Myanmar military still trying to boost international tourism

Asking tourists to sponsor individual elephants is a suggestion by the Myanmar junta to increase visitor numbers.

Battered by the ongoing pandemic and the military coup last year, Myanmar authorities are persevering with attracting foreign visitors with the resumption of the e-visa and the reopening of some localities to inbound travel. Recent returnees told Pattaya Mail that hotel workers are optimistically joining language classes in Russian and Chinese in preparation for the expected surge in numbers expected soon. There is sponsorship of elephants to encourage foreigners to provide cash for animal welfare. Not to mention huge color ads to promote temples and attractions in newly-opened areas such as Yangon, Bagan, Mandalay and Inle Lake.

It’s a hard sell. Sammy Samuels, managing director of tour agency Shalom Myanmar, admitted that most tourism at present is domestic and spurred by resident expats. Sampan Travel, which organizes tailor-made trips to Myanmar and India, confirmed that the most important consideration was the physical safety of guests. Although some commentators discourage international tourism on the grounds that the cash benefits the military authorities, tour operators stress that the people of Myanmar need financial and moral support now and that that travel is a job-creating industry.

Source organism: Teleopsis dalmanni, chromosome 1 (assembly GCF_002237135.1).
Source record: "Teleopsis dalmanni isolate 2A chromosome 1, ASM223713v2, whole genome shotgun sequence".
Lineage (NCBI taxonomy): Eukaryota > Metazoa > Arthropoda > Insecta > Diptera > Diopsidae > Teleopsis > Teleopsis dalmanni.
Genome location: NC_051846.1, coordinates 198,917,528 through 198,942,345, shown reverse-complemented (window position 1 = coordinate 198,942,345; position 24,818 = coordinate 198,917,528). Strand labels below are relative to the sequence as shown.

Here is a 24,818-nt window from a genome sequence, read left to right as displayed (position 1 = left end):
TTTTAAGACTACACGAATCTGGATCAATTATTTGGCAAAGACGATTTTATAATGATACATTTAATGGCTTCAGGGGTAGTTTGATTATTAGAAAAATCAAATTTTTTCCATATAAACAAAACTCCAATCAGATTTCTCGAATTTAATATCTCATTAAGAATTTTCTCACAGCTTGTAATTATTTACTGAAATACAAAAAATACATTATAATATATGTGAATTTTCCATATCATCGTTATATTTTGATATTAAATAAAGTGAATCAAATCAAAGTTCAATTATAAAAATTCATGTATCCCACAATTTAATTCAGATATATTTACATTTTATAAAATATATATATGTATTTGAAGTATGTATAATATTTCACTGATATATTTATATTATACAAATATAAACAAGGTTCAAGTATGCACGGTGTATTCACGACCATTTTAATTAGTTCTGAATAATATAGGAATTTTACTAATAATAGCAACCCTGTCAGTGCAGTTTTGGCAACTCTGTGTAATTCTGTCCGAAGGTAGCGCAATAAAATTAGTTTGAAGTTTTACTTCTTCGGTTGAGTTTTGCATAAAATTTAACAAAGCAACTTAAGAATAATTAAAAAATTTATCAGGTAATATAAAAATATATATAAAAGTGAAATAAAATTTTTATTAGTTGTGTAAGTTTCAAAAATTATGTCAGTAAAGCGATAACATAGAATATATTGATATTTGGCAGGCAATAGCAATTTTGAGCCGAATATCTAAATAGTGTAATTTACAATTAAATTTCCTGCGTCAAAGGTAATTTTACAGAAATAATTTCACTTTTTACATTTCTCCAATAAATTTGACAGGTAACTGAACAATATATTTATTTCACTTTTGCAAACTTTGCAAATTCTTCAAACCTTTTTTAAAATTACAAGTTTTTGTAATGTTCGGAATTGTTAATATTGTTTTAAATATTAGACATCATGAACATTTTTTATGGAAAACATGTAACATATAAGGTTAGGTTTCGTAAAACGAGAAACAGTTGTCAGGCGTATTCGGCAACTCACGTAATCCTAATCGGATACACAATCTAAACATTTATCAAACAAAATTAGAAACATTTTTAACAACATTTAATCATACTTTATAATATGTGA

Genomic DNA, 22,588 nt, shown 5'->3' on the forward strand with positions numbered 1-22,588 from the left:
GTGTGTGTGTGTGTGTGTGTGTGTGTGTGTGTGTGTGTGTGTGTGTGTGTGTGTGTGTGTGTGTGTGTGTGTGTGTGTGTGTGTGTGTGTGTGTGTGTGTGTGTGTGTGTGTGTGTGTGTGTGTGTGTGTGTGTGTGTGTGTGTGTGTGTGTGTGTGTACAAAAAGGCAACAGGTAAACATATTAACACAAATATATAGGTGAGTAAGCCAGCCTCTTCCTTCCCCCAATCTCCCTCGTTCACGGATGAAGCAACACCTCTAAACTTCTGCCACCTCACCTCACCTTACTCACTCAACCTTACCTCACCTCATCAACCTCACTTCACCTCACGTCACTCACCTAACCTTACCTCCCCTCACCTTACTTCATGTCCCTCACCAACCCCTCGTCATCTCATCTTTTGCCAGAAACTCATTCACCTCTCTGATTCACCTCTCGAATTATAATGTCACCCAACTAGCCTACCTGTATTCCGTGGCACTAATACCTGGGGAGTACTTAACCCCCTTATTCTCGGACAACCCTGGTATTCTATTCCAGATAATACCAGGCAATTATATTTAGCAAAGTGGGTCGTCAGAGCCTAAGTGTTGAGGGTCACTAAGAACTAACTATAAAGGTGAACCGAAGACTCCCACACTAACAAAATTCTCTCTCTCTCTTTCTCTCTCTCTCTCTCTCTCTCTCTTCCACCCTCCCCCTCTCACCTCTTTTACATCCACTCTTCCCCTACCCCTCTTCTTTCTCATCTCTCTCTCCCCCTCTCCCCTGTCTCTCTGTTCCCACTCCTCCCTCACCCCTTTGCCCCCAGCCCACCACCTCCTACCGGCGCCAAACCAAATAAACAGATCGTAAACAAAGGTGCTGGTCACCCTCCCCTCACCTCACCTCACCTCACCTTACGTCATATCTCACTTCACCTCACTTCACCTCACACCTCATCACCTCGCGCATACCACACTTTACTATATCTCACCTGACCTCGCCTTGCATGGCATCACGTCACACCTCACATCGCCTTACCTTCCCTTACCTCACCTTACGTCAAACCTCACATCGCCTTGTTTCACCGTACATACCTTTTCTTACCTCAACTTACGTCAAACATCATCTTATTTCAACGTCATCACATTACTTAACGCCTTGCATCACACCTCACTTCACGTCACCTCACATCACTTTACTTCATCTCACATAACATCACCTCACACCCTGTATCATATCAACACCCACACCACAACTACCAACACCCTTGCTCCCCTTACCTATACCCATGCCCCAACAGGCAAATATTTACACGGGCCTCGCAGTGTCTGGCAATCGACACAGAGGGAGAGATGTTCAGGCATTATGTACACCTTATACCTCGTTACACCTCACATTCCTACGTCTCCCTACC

The junta has given no figures for the sale of tourist e-visas in the past three months, but they are likely miniscule. The passes can be used only on air journeys as the land borders with Thailand are currently closed to tourist traffic. The timetable of Yangon international airport reveals several regional flights a day, but the majority are operated by Myanmar Airways International. There are weekly flights to Seoul, Kuala Lumpur and a couple of Chinese cities, but the most routes are to and from Bangkok. Returning passengers have confirmed that most passengers are business people or Myanmar nationals, especially guest workers in Thailand.

The temples of Myanmar have always been a major tourist attraction.

Mediawise, Myanmar’s National Defence and Security Council is facing an uphill battle. Most foreign embassies oppose entry to the country on security and moral grounds. The governmental press agency, Global New Light of Myanmar, downplays or ignores unfavorable news. But the recent revival of executions for political activists and the arrest this month of a Japanese film maker, who was caught loitering near an anti-junta rally in a Yangon suburb, provide disincentives enough.

In 2019, 4.3 million international tourists visited Myanmar, much loved for its pagodas and picturesque landscapes. The World Bank reports now that the economy remains fragile as civil strife and inflation add to the troubles facing farmers and businesses. Although most economists agree that the financial crisis there is less tragic than the situation in Sri Lanka, Fitch Solutions expects the economy to recover to pre-pandemic levels in 2028. Myanmar desperately needs foreign tourism as 40 percent of the population meander in poverty. But a revival of international vacations any time soon appears to be a forlorn prospect indeed.